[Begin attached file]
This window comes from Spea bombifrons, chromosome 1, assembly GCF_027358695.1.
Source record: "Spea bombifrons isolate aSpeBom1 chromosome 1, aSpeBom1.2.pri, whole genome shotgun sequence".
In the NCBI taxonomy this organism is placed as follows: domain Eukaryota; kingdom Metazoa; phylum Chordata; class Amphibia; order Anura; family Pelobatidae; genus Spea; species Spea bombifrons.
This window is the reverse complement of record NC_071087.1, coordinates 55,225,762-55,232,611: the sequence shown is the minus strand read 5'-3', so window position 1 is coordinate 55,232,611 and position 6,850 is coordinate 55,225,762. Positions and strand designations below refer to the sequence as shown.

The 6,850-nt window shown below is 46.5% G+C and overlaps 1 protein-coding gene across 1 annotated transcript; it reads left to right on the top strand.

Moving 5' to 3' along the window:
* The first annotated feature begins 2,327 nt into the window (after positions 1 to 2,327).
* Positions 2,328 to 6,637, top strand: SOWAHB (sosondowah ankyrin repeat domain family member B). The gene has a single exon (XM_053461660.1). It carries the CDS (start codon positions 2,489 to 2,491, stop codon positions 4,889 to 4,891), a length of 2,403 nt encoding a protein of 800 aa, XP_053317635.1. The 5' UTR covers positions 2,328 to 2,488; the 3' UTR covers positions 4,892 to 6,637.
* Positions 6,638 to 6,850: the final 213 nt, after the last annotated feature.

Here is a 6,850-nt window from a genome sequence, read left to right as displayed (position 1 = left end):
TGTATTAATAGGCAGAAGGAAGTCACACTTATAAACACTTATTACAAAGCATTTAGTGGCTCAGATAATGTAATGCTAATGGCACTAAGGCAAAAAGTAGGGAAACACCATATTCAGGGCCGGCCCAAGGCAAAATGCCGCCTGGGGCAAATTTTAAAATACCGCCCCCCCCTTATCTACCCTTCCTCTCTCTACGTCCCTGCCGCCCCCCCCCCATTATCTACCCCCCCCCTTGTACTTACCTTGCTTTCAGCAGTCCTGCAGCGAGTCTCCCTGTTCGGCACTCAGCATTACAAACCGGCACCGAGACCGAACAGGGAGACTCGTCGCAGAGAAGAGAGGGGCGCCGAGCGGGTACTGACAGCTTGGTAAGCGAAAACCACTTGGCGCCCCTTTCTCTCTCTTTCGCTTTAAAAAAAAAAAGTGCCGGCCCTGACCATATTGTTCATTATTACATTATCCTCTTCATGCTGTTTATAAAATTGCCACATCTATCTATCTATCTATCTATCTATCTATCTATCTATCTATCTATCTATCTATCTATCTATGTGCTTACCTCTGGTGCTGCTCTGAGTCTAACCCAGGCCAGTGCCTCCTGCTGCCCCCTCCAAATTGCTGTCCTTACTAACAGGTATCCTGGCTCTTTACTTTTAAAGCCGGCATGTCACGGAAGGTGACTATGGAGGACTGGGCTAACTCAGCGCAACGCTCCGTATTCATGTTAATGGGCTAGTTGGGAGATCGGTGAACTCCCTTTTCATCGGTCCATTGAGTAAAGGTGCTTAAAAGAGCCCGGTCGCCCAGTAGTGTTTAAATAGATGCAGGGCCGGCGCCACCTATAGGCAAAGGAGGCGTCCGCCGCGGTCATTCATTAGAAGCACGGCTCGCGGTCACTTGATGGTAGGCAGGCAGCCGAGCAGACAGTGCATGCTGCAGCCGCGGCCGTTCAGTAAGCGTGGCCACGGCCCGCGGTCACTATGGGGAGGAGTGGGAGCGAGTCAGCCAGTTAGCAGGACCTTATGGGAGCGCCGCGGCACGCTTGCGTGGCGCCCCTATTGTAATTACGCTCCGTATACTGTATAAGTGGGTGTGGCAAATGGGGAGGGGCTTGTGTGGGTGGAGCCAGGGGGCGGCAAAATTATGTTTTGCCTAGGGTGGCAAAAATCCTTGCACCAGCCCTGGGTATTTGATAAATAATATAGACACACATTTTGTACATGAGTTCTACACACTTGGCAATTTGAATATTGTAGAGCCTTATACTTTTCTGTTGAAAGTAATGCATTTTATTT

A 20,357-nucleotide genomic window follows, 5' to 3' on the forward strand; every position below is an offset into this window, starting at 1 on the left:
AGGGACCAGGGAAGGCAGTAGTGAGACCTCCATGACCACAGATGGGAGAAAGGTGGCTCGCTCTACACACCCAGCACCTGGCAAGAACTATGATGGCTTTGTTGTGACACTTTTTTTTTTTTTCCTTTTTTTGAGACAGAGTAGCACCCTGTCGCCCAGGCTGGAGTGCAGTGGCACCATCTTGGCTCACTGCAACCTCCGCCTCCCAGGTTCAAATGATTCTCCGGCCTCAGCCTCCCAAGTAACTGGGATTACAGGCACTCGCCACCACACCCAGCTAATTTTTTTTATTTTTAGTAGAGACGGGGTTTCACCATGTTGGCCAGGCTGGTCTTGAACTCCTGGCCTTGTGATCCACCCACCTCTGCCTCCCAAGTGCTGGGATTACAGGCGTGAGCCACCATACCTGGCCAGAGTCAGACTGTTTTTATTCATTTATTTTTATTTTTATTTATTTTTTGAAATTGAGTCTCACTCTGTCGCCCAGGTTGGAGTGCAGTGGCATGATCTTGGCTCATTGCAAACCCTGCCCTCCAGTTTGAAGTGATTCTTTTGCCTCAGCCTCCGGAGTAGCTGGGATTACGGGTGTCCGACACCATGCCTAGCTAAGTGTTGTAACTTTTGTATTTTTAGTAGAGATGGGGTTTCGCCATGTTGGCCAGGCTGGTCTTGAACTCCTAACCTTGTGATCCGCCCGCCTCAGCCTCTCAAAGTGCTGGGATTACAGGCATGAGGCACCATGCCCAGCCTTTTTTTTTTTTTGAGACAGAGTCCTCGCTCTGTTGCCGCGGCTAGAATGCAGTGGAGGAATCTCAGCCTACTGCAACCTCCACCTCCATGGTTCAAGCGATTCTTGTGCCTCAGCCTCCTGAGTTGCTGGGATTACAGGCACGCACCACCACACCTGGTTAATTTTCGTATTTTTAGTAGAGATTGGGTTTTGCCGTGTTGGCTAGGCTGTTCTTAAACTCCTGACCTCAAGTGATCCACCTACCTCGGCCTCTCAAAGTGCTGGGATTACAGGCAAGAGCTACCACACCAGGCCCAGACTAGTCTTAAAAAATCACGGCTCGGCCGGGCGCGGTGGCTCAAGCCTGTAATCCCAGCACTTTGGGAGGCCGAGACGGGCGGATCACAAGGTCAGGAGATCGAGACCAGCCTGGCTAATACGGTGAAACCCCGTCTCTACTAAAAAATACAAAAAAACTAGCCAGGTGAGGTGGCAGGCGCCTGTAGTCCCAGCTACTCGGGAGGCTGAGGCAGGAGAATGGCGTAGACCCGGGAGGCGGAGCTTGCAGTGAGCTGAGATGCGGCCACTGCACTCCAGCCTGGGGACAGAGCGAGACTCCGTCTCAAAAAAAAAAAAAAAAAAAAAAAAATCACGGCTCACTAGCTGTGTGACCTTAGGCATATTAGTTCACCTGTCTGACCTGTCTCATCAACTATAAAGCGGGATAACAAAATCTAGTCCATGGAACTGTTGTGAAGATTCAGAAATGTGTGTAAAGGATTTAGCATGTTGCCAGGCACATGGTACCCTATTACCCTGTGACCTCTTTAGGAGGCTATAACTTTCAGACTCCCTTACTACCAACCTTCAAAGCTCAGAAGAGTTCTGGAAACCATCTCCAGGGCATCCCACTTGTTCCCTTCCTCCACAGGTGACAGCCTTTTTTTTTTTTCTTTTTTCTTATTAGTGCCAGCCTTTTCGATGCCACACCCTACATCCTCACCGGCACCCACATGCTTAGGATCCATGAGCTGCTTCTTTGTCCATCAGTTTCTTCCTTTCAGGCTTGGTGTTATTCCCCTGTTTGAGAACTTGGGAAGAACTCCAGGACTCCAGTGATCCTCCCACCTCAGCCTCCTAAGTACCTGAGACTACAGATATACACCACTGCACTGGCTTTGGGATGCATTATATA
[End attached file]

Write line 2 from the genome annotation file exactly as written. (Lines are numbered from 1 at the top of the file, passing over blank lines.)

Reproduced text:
Source record: "Spea bombifrons isolate aSpeBom1 chromosome 1, aSpeBom1.2.pri, whole genome shotgun sequence".